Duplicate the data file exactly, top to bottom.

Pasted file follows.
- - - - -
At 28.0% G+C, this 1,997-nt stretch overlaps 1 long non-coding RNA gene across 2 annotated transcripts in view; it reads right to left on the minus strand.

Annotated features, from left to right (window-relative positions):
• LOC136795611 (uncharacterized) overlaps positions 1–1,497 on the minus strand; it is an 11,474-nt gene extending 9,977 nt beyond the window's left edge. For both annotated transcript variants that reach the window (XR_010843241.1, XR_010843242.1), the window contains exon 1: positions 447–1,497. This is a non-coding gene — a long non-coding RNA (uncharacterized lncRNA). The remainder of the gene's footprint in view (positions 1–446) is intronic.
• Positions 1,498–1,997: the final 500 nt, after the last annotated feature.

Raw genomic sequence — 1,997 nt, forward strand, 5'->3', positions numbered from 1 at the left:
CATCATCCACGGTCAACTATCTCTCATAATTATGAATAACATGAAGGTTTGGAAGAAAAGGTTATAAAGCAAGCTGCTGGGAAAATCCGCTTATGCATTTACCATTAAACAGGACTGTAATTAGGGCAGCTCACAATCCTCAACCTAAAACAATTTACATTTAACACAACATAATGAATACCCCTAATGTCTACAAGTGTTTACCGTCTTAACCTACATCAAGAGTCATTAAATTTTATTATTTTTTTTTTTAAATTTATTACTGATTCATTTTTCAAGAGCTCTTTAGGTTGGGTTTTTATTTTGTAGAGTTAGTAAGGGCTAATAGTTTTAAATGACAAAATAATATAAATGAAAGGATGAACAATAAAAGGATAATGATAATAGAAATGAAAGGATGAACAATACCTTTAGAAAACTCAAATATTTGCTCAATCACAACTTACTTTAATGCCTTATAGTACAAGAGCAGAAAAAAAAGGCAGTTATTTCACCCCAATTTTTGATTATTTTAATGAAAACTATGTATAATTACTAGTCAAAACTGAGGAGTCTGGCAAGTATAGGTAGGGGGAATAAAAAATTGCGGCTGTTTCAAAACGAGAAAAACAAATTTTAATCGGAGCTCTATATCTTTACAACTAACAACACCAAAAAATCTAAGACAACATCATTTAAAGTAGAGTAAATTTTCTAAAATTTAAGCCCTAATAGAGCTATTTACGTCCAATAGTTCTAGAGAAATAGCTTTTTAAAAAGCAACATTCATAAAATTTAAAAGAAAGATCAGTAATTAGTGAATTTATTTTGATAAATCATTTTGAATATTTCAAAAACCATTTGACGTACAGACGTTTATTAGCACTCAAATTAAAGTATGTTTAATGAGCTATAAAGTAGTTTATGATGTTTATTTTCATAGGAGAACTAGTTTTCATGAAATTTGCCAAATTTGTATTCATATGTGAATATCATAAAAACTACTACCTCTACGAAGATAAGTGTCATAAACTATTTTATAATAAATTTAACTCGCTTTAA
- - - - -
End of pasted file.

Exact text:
At 28.0% G+C, this 1,997-nt stretch overlaps 1 long non-coding RNA gene across 2 annotated transcripts in view; it reads right to left on the minus strand.

Annotated features, from left to right (window-relative positions):
• LOC136795611 (uncharacterized) overlaps positions 1–1,497 on the minus strand; it is an 11,474-nt gene extending 9,977 nt beyond the window's left edge. For both annotated transcript variants that reach the window (XR_010843241.1, XR_010843242.1), the window contains exon 1: positions 447–1,497. This is a non-coding gene — a long non-coding RNA (uncharacterized lncRNA). The remainder of the gene's footprint in view (positions 1–446) is intronic.
• Positions 1,498–1,997: the final 500 nt, after the last annotated feature.

Raw genomic sequence — 1,997 nt, forward strand, 5'->3', positions numbered from 1 at the left:
CATCATCCACGGTCAACTATCTCTCATAATTATGAATAACATGAAGGTTTGGAAGAAAAGGTTATAAAGCAAGCTGCTGGGAAAATCCGCTTATGCATTTACCATTAAACAGGACTGTAATTAGGGCAGCTCACAATCCTCAACCTAAAACAATTTACATTTAACACAACATAATGAATACCCCTAATGTCTACAAGTGTTTACCGTCTTAACCTACATCAAGAGTCATTAAATTTTATTATTTTTTTTTTTAAATTTATTACTGATTCATTTTTCAAGAGCTCTTTAGGTTGGGTTTTTATTTTGTAGAGTTAGTAAGGGCTAATAGTTTTAAATGACAAAATAATATAAATGAAAGGATGAACAATAAAAGGATAATGATAATAGAAATGAAAGGATGAACAATACCTTTAGAAAACTCAAATATTTGCTCAATCACAACTTACTTTAATGCCTTATAGTACAAGAGCAGAAAAAAAAGGCAGTTATTTCACCCCAATTTTTGATTATTTTAATGAAAACTATGTATAATTACTAGTCAAAACTGAGGAGTCTGGCAAGTATAGGTAGGGGGAATAAAAAATTGCGGCTGTTTCAAAACGAGAAAAACAAATTTTAATCGGAGCTCTATATCTTTACAACTAACAACACCAAAAAATCTAAGACAACATCATTTAAAGTAGAGTAAATTTTCTAAAATTTAAGCCCTAATAGAGCTATTTACGTCCAATAGTTCTAGAGAAATAGCTTTTTAAAAAGCAACATTCATAAAATTTAAAAGAAAGATCAGTAATTAGTGAATTTATTTTGATAAATCATTTTGAATATTTCAAAAACCATTTGACGTACAGACGTTTATTAGCACTCAAATTAAAGTATGTTTAATGAGCTATAAAGTAGTTTATGATGTTTATTTTCATAGGAGAACTAGTTTTCATGAAATTTGCCAAATTTGTATTCATATGTGAATATCATAAAAACTACTACCTCTACGAAGATAAGTGTCATAAACTATTTTATAATAAATTTAACTCGCTTTAA